I was lucky to be hiking with Jeff Kuhn from Helena, Montana, who has done much work with Belt Supergroup rocks in the Glacier Park to Whitefish Range areas. Jeff stopped us at several locations along the trail to look more closely at features within the Grinnell Formation. In general, the Grinnell Formation consists of sandstone and argillite and is approximately 1740-2590 feet thick. It has a deep brick-red color owing to its contained hematite and because it was deposited in a shallow oxygen-rich environment. Sedimentary features that are consistent with the shallow water depositional interpretation include mudstone rip-up clasts, mudcracks, and ripple marks.
All told, it was a hike well worth doing, even if you are not a geology enthusiast!
The Middle Cambrian Burgess Shale and its contained fossils are legendary to earth scientists. These fossils are by far the best record of Cambrian animal fossils. The importance of the Burgess Shale fossils is also linked to their excellent preservation. The fossils include many soft bodied animals in addition to those with hard parts – an extremely rare occurrence for fossil assemblages.
I finally hiked to the Walcott Quarry on Fossil Ridge near Field, B.C., last year, just to better understand the context of the Burgess Shale. It was well worth the effort (it is a long, and as other hikers phrased it – a gut-busting hike). Before my Walcott Quarry hike, I’d read that Kootenay National Park just started hosting hikes to Burgess Shale type faunas (BST) in the Stanley Glacier area. It only took a good dinner and a beer after the Walcott Quarry hike to decide that I’d do the Stanley Glacier Burgess Shale hike.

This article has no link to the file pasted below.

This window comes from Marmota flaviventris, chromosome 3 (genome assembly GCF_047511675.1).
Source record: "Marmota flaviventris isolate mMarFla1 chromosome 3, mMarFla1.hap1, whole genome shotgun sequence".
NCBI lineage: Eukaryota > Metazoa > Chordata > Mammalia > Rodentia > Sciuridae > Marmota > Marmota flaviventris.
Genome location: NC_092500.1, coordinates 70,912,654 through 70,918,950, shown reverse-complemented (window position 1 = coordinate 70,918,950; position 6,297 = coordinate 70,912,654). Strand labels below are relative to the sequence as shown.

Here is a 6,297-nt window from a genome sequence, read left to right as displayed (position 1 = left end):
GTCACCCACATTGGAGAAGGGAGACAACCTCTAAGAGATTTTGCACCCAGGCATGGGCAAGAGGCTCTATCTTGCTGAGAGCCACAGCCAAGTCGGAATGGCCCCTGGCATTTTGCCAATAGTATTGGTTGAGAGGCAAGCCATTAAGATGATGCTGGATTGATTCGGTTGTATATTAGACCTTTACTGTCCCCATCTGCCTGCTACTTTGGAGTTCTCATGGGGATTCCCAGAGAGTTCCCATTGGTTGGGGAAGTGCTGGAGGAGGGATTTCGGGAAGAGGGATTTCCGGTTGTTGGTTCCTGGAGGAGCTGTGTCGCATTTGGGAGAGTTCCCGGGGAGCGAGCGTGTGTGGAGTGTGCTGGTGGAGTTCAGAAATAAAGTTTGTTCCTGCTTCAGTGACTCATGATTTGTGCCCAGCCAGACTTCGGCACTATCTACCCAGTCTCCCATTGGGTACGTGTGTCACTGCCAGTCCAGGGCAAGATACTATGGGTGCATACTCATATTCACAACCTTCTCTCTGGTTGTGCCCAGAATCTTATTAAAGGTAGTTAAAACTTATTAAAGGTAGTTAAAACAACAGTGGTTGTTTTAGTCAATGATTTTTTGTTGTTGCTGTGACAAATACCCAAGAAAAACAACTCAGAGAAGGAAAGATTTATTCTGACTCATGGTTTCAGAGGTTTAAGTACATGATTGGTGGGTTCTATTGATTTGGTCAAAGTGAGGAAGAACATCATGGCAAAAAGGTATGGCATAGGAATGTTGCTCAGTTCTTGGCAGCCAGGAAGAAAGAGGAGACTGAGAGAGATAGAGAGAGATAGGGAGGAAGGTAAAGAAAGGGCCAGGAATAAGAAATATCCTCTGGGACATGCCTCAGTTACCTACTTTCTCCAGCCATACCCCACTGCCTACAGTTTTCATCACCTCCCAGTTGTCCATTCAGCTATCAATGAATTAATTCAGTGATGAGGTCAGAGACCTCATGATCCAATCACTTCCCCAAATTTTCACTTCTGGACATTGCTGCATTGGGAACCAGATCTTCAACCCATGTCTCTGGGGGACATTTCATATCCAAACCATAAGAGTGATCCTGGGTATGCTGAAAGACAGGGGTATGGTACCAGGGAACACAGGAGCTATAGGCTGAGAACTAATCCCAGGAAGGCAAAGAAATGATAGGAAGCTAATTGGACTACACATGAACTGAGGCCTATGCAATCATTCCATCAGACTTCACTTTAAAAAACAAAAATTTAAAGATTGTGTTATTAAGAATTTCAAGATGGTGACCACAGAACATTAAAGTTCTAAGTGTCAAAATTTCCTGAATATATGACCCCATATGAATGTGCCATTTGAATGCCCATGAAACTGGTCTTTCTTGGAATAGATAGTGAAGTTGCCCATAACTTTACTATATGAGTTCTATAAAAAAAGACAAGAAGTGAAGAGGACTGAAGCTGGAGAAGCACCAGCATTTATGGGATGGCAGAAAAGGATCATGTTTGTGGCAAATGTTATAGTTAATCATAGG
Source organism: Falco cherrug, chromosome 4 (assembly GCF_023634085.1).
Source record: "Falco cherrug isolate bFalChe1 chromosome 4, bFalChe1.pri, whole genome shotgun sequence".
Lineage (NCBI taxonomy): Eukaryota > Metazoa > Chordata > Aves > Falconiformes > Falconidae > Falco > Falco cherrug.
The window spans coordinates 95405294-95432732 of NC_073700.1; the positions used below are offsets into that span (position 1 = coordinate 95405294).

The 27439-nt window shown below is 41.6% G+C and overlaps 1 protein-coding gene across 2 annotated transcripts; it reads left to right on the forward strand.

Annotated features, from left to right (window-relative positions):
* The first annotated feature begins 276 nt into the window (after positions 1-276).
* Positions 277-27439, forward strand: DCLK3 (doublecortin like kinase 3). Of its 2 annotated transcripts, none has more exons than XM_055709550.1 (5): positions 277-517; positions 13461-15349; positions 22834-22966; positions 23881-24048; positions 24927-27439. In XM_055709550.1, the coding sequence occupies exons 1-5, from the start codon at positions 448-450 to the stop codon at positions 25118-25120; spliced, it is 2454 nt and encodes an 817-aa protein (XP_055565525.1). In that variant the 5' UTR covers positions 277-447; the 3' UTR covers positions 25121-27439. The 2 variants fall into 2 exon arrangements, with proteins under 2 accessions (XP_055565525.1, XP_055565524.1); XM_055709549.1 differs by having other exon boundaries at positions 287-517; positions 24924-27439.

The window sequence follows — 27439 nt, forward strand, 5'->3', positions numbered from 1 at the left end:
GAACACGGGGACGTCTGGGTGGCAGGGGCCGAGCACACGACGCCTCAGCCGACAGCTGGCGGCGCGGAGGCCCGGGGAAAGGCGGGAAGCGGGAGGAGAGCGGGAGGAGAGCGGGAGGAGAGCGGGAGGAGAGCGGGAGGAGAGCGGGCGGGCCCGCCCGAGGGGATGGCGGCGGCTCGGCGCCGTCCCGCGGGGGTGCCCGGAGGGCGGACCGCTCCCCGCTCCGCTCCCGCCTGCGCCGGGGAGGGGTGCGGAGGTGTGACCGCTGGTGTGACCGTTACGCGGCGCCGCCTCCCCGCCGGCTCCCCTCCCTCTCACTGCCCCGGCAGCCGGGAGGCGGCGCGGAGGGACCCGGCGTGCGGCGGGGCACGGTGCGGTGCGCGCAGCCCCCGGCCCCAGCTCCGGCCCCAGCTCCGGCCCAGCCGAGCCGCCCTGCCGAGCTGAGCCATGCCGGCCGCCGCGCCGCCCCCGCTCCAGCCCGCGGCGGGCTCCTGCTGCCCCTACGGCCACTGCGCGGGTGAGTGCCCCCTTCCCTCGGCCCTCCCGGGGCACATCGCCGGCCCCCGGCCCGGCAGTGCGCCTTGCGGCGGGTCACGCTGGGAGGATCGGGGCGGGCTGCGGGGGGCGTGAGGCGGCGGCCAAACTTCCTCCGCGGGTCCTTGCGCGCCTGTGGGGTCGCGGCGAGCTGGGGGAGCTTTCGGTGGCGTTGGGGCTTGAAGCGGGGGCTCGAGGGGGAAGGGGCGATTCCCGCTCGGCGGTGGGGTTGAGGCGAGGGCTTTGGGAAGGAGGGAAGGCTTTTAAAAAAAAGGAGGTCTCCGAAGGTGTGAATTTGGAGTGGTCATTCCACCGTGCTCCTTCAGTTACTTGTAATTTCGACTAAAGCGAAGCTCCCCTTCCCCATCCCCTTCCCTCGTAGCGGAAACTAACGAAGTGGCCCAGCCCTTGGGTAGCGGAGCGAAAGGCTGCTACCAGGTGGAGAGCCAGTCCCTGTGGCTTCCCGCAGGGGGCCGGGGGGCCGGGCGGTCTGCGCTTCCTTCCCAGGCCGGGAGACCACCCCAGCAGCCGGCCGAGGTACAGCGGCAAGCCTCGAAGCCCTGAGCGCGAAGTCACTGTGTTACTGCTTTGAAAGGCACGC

Stanley Glacier BST fossils (approximately 505 million years in age) are about 40 km southeast of the Field, B.C. (Yoho National Park) locales. Recent work in both the Marble Canyon and the Stanley Glacier areas of Kootenay National Park yielded noteworthy additions to understanding the BST fossils and their depositional environments. BST fossils found in the Marble Canyon area include 25 new species of organisms; 8 new species are now recorded for the Stanley Glacier BST fossils. Of more interest to me (being a sedimentologist), is that the depositional environment in the Kootenay National Park area differs from that of the Field, B.C. area. Although the Burgess Shale fossils are found within the Stephen Formation in both areas, there is a marked difference in this rock unit from one area to the other area. Around Field, B.C., the Stephen Formation is the “thick or basinal” (about 276 to 370 meters thick) Stephen and it resulted from deposition at the base of the older Cathedral Formation Escarpment (a submarine cliff) via turbidity flows. In the Stanley Glacier area, the Stephen Formation is relatively “thin” (about 33 meters thick) and is probably the result of deposition at the distal edge of a marine platform (Caron and others, 2010; Gaines, 2011). The stratigraphic placement of the Burgess Shale rock units also differs from the Field, B.C. area to the Stanley Glacier area. Based upon the presence certain trilobites and stratigraphic evidence (Caron and others, 2010), the “thin” Stephen Formation at Stanley Glacier is stratigraphically above the Field, B.C. Burgess Shale localities.